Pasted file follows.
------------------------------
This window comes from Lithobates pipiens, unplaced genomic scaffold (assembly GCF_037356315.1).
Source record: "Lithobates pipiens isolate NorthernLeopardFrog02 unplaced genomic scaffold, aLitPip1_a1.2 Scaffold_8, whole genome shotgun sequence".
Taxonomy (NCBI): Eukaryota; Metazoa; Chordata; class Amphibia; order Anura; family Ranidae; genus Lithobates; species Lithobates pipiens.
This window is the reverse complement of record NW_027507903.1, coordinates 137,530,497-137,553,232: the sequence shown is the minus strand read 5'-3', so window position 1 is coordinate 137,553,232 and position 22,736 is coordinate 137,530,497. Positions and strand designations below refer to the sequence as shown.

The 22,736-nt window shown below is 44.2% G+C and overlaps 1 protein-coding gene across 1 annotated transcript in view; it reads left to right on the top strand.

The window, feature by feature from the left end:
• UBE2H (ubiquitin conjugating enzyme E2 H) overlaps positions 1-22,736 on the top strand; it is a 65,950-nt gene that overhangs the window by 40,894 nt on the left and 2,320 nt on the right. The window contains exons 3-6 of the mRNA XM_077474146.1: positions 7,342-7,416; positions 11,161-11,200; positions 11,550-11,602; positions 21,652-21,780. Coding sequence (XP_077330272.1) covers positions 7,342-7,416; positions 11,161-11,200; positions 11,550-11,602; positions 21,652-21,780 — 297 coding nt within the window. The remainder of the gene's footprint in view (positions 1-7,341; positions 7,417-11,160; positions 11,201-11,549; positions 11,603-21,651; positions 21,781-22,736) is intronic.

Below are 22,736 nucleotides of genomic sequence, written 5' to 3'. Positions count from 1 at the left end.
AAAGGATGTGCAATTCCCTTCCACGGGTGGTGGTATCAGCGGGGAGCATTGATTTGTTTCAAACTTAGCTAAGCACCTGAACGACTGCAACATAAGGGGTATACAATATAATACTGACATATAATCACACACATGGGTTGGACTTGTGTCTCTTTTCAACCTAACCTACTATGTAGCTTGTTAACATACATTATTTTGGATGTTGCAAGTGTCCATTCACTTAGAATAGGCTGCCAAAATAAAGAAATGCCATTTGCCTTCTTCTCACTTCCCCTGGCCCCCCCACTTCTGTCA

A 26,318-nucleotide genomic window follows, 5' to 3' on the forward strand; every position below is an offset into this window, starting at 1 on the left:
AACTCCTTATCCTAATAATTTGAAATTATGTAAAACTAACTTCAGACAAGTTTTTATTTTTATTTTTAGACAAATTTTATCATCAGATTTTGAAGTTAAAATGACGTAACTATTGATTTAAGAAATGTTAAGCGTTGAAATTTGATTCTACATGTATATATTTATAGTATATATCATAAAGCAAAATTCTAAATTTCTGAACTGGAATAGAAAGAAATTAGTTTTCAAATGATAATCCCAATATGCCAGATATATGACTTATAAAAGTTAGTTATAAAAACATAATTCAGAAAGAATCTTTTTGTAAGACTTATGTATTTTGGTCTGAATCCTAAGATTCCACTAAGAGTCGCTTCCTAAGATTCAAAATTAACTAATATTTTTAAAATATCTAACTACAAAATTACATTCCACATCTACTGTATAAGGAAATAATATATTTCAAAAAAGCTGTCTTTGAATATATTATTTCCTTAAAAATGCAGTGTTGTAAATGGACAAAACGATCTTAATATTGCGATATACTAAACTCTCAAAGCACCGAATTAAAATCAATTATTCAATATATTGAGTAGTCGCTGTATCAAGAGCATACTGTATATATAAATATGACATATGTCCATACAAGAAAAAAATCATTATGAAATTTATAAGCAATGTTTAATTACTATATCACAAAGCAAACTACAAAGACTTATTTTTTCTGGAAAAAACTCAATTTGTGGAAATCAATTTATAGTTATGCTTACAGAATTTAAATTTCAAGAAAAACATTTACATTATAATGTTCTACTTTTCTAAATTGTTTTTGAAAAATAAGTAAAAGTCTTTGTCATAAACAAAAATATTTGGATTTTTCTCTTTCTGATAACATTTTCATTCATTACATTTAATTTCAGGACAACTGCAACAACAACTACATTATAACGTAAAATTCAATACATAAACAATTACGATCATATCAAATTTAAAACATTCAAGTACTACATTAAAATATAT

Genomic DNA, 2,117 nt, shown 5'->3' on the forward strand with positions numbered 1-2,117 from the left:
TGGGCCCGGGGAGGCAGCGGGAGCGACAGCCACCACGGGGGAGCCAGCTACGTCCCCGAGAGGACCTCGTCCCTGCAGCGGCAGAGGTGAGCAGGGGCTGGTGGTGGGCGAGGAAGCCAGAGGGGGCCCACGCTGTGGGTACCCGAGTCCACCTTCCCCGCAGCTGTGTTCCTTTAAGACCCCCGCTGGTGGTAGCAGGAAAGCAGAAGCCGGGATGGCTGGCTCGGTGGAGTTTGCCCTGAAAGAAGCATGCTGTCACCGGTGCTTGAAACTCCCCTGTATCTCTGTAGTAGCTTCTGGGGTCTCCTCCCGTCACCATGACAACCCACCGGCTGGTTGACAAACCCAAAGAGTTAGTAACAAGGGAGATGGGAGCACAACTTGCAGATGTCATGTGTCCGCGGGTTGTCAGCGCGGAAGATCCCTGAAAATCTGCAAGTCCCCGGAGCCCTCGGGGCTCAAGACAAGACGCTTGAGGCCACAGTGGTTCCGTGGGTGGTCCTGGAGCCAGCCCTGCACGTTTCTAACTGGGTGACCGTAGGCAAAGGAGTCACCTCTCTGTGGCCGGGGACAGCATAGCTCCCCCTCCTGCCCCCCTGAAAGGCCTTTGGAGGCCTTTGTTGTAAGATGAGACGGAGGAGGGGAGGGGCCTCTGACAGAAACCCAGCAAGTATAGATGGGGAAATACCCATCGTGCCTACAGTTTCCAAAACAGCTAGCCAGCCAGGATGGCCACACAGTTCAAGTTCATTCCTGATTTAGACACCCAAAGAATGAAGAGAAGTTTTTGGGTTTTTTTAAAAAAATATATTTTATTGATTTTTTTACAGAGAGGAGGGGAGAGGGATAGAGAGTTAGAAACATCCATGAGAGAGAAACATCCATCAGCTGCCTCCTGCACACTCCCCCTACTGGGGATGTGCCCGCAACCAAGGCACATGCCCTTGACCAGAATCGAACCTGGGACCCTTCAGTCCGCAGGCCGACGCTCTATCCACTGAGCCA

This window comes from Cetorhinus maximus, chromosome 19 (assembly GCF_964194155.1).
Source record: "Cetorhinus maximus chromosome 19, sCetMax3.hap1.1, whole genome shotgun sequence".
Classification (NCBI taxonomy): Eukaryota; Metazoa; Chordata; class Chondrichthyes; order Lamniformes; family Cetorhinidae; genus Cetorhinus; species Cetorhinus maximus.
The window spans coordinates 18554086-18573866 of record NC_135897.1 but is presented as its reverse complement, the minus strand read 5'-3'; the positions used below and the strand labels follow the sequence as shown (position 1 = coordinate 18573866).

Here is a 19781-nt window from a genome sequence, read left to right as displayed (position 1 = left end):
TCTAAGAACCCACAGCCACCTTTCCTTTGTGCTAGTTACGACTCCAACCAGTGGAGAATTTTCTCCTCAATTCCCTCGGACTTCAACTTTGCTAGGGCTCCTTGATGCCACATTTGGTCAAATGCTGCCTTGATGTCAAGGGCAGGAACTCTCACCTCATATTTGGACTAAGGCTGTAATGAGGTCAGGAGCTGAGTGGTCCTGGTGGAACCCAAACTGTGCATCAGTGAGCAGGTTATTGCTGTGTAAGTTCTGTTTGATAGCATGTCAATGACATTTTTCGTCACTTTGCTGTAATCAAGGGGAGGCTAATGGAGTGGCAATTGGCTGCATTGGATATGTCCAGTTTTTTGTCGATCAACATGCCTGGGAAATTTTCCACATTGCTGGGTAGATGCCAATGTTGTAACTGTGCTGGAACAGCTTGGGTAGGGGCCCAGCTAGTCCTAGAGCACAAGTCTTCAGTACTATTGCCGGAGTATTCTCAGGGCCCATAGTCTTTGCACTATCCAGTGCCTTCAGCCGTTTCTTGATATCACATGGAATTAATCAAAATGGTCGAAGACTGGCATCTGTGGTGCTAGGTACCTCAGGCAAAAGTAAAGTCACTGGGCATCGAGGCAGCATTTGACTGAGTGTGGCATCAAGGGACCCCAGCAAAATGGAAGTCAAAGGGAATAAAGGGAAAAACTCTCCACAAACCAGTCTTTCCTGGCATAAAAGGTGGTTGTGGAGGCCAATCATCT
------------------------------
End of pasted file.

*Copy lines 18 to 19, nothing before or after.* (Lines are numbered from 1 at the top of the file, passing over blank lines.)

Here is a 19781-nt window from a genome sequence, read left to right as displayed (position 1 = left end):
TCTAAGAACCCACAGCCACCTTTCCTTTGTGCTAGTTACGACTCCAACCAGTGGAGAATTTTCTCCTCAATTCCCTCGGACTTCAACTTTGCTAGGGCTCCTTGATGCCACATTTGGTCAAATGCTGCCTTGATGTCAAGGGCAGGAACTCTCACCTCATATTTGGACTAAGGCTGTAATGAGGTCAGGAGCTGAGTGGTCCTGGTGGAACCCAAACTGTGCATCAGTGAGCAGGTTATTGCTGTGTAAGTTCTGTTTGATAGCATGTCAATGACATTTTTCGTCACTTTGCTGTAATCAAGGGGAGGCTAATGGAGTGGCAATTGGCTGCATTGGATATGTCCAGTTTTTTGTCGATCAACATGCCTGGGAAATTTTCCACATTGCTGGGTAGATGCCAATGTTGTAACTGTGCTGGAACAGCTTGGGTAGGGGCCCAGCTAGTCCTAGAGCACAAGTCTTCAGTACTATTGCCGGAGTATTCTCAGGGCCCATAGTCTTTGCACTATCCAGTGCCTTCAGCCGTTTCTTGATATCACATGGAATTAATCAAAATGGTCGAAGACTGGCATCTGTGGTGCTAGGTACCTCAGGCAAAAGTAAAGTCACTGGGCATCGAGGCAGCATTTGACTGAGTGTGGCATCAAGGGACCCCAGCAAAATGGAAGTCAAAGGGAATAAAGGGAAAAACTCTCCACAAACCAGTCTTTCCTGGCATAAAAGGTGGTTGTGGAGGCCAATCATCT